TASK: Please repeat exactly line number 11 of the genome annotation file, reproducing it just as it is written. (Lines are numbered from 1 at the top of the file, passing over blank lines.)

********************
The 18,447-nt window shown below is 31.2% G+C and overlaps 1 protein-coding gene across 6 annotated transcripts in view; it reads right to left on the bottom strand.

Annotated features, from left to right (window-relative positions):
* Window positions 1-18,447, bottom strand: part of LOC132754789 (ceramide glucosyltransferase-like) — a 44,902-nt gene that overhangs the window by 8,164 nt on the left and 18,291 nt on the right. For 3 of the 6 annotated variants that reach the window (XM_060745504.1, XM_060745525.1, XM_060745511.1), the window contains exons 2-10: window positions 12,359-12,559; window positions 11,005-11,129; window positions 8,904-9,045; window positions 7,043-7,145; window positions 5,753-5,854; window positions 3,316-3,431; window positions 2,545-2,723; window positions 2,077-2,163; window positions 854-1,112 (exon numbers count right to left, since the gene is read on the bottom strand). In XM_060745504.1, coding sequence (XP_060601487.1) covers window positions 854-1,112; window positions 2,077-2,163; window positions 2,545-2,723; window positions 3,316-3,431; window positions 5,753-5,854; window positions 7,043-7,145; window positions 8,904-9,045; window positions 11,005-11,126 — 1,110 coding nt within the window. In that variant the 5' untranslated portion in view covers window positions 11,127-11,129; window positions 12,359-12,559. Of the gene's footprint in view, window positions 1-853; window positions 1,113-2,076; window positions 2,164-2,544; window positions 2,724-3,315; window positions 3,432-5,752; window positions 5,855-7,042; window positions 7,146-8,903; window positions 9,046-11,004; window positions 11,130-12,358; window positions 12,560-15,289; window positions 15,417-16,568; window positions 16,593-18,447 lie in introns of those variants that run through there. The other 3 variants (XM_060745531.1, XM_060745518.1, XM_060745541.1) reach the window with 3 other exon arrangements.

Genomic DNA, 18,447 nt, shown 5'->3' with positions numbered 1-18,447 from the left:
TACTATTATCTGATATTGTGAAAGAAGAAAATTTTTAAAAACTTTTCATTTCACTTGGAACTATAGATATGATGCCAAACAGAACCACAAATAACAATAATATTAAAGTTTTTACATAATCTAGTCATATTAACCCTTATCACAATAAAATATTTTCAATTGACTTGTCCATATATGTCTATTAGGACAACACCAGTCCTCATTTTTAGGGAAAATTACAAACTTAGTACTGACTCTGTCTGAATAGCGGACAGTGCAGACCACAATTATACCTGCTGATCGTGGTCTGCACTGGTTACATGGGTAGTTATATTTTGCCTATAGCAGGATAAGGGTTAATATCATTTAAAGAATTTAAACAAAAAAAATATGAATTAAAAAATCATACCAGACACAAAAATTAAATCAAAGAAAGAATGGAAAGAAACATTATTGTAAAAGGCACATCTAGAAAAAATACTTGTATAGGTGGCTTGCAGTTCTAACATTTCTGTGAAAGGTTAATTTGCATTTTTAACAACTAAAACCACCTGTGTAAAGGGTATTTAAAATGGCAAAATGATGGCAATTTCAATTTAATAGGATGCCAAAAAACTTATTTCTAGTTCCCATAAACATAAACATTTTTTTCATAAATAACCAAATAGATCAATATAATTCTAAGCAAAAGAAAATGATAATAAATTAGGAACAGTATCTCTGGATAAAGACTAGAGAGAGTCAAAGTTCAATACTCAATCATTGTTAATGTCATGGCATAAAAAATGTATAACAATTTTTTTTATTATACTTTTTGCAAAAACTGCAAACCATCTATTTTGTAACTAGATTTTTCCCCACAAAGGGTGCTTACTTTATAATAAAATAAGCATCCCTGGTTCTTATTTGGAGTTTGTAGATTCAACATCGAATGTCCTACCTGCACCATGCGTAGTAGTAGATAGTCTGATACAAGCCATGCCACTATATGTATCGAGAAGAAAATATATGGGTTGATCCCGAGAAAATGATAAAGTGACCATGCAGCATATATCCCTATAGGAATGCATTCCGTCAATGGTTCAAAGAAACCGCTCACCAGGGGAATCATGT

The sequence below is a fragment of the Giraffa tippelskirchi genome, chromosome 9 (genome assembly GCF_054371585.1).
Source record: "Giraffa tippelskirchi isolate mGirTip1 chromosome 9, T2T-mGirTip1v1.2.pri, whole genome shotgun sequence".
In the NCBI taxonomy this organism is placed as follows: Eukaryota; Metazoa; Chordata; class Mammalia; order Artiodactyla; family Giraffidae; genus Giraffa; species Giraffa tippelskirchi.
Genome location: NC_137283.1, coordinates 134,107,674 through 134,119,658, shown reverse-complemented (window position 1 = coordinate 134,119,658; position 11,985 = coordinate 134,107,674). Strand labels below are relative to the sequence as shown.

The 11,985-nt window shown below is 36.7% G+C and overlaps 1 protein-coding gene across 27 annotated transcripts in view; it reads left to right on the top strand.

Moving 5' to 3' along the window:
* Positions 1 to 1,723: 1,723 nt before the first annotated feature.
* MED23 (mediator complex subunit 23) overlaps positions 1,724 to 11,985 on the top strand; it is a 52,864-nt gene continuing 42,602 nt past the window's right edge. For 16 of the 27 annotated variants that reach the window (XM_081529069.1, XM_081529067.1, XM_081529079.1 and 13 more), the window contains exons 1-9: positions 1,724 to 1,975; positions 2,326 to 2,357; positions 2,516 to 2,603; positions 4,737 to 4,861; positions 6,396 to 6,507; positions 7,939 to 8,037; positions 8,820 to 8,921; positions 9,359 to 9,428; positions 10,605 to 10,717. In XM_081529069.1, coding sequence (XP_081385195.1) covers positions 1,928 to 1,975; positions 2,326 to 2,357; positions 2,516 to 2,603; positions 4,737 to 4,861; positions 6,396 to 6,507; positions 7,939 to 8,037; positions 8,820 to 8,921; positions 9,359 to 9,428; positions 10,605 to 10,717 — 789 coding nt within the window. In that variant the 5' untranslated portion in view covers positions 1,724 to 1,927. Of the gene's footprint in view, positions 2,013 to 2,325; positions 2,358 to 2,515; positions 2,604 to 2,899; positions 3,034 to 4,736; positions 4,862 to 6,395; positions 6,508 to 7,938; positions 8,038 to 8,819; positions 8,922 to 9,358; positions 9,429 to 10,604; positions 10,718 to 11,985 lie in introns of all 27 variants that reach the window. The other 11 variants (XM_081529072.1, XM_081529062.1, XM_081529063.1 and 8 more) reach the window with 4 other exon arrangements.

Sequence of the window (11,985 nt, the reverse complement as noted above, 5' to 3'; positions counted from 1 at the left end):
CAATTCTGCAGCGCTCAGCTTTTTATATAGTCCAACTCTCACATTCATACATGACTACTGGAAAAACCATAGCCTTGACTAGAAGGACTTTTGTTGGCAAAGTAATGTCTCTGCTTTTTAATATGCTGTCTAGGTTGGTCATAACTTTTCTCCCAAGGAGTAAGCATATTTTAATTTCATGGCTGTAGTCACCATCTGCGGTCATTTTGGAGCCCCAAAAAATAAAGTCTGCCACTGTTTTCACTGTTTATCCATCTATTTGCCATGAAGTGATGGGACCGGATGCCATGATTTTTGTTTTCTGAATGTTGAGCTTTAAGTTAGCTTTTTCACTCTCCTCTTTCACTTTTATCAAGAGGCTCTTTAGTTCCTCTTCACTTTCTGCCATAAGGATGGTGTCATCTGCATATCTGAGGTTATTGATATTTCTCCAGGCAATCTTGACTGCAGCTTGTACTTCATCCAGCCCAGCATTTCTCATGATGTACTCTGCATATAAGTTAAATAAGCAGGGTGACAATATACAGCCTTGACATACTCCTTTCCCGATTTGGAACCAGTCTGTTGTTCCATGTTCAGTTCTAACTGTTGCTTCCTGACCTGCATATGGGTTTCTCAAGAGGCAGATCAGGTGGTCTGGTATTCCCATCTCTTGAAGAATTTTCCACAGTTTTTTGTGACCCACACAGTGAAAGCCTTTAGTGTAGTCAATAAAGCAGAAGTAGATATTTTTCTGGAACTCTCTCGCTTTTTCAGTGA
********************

Moving 5' to 3' along the window: